The European Space Agency’s Venus Express has ended its eight-year mission after far exceeding its planned life. The spacecraft exhausted its propellant during a series of thruster burns to raise its orbit following the low-altitude aerobraking earlier this year.
Since its arrival at Venus in 2006, Venus Express had been on an elliptical 24-hour orbit, traveling 66,000 km above the south pole at its furthest point and to within 200 km over the north pole on its closest approach, conducting a detailed study of the planet and its atmosphere.
However, after eight years in orbit and with propellant for its propulsion system running low, Venus Express was tasked in mid-2014 with a daring aerobraking campaign, during which it dipped progressively lower into the atmosphere on its closest approaches to the planet.
Normally, the spacecraft would perform routine thruster burns to ensure that it did not come too close to Venus and risk being lost in the atmosphere. But this unique adventure was aimed at achieving the opposite, namely reducing the altitude and allowing an exploration of previously uncharted regions of the atmosphere.
“During its mission at Venus, the spacecraft provided a comprehensive study of the planet’s ionosphere and atmosphere, and has enabled us to draw important conclusions about its surface,” says Håkan Svedhem, ESA’s Venus Express project scientist.
Venus has a surface temperature of over 450°C, far hotter than a normal kitchen oven, and its atmosphere is an extremely dense, choking mixture of noxious gases.
One highlight from the mission is the tantalizing hint that the planet may well be still geologically active today. One study found numerous lava flows that must have been created no more than 2.5 million years ago—just yesterday on geological timescales—and possibly even much less than that.
Indeed, measurements of sulfur dioxide in the upper atmosphere have shown large variations over the course of the mission. Although peculiarities in the atmospheric circulation may produce a similar result, it is the most convincing argument to date of active volcanism.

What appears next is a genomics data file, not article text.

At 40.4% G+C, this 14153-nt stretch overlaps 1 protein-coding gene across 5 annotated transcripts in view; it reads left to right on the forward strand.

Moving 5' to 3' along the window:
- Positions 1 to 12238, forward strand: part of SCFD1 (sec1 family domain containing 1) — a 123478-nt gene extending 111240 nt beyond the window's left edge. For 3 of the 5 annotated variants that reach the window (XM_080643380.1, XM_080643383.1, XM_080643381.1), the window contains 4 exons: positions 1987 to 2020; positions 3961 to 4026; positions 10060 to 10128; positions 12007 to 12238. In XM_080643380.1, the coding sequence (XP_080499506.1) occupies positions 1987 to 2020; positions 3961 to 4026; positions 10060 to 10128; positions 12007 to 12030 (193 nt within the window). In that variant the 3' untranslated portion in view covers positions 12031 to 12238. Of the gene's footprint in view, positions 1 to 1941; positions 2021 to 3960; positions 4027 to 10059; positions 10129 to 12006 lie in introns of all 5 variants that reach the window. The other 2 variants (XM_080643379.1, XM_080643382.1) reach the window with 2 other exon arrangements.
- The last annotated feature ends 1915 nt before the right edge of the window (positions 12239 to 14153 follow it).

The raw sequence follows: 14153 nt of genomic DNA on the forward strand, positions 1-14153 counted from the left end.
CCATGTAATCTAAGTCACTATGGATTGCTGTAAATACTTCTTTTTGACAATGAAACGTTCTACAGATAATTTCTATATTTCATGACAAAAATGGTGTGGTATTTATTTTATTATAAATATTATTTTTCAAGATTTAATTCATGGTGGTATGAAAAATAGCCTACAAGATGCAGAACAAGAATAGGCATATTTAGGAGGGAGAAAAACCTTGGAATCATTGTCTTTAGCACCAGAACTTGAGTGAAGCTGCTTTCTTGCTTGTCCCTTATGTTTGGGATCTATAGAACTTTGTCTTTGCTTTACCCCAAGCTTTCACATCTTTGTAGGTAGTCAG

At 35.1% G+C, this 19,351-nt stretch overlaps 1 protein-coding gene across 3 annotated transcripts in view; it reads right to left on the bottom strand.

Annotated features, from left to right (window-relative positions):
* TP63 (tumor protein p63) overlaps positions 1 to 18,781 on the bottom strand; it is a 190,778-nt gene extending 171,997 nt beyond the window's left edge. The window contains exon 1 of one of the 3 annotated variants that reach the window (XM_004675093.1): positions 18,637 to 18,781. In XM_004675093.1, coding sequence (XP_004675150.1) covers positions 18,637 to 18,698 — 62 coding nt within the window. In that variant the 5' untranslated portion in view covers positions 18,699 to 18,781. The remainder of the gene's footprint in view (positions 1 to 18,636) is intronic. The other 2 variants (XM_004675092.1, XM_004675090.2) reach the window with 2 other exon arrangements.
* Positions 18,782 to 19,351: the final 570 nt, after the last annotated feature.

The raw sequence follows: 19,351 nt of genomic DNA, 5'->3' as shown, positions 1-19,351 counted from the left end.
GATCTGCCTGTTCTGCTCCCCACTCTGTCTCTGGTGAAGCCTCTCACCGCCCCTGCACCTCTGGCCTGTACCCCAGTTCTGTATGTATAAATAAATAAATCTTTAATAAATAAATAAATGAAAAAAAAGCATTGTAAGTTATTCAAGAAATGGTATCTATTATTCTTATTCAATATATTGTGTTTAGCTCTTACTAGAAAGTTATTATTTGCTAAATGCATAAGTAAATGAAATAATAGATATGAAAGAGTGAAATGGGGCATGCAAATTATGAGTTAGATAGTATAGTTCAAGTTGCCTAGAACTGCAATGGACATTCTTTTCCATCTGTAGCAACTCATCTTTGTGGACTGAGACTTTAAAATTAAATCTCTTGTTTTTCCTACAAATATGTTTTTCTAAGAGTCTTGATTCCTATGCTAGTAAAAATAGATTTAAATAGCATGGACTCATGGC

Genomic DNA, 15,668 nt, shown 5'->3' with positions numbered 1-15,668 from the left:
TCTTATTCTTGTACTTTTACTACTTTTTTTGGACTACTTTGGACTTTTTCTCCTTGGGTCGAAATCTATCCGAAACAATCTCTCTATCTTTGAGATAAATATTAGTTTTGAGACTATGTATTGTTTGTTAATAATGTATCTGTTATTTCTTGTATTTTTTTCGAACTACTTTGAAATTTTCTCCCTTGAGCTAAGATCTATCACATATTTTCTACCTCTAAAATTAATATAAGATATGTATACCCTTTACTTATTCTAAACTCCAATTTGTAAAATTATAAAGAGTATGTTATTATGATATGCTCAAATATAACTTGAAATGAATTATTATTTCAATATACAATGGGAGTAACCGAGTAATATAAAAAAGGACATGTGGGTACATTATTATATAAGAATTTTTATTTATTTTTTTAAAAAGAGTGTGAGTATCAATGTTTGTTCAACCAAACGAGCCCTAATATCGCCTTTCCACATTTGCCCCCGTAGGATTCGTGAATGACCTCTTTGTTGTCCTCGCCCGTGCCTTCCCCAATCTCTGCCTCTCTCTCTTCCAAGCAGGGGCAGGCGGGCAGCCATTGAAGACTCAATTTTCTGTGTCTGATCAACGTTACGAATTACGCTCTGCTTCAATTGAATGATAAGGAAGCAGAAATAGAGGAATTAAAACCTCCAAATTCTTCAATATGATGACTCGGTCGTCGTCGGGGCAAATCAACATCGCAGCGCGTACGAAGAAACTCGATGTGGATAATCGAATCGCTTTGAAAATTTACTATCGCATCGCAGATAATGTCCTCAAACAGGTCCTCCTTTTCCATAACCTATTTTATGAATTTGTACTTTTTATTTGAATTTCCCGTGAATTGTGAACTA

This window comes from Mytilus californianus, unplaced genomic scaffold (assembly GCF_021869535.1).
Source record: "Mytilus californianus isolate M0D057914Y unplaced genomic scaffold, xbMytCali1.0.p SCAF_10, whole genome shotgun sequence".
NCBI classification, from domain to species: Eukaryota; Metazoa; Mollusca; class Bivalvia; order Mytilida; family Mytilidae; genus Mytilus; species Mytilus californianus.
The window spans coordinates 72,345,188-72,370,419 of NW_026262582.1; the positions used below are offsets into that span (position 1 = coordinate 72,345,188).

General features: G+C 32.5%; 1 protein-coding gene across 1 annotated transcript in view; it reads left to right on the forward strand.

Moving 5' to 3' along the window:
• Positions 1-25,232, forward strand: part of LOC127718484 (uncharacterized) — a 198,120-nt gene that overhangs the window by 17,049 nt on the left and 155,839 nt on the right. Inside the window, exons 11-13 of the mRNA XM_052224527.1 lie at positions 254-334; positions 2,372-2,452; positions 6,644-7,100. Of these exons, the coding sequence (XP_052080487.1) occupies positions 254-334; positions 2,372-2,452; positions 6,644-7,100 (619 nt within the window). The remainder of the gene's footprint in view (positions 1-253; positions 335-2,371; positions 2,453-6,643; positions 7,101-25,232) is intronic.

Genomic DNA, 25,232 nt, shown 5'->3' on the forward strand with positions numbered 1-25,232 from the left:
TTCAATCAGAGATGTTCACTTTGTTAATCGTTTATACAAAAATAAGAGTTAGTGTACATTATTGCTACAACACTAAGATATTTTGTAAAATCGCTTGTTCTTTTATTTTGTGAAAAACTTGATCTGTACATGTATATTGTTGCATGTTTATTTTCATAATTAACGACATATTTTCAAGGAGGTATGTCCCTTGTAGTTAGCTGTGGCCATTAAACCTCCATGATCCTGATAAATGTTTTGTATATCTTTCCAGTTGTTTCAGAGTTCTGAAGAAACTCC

Even though the conditions on the surface of Venus are extremely inhospitable today, a survey of the amount of hydrogen and deuterium in the atmosphere suggests that Venus once had a lot of water in the atmosphere, which is now mostly gone, and possibly even oceans of water like the Earth.
Studies of the planet’s ‘super-rotating’ atmosphere—it whips around the planet in only four Earth-days, much faster than the 243 days the planet takes to complete one rotation about its axis—also turned up some intriguing surprises. When studying the winds, by tracking clouds in images, average wind speeds were found to have increased from roughly 300 km/h to 400 km/h over a period of six Earth years.
At the same time, a separate study found that the rotation of the planet had slowed by 6.5 minutes since NASA’s Magellan measured it before completing its five-year mission at Venus 20 years ago. However, it remains unknown if there is a direct relationship between the increasing wind speeds and the slowing rotation.
HOW TO SEE VENUS. Venus is just coming back into view in our evening sky, after spending several months as a “morning star.” It first became visible soon after sunset in mid-December, just 4 degrees above the southwest horizon, and is steadily gaining elevation each night. By January 6, it will be 9 degrees above the horizon in mid-twilight. And you can continue to enjoy Venus as an “evening star” in the western sky for the next several months.
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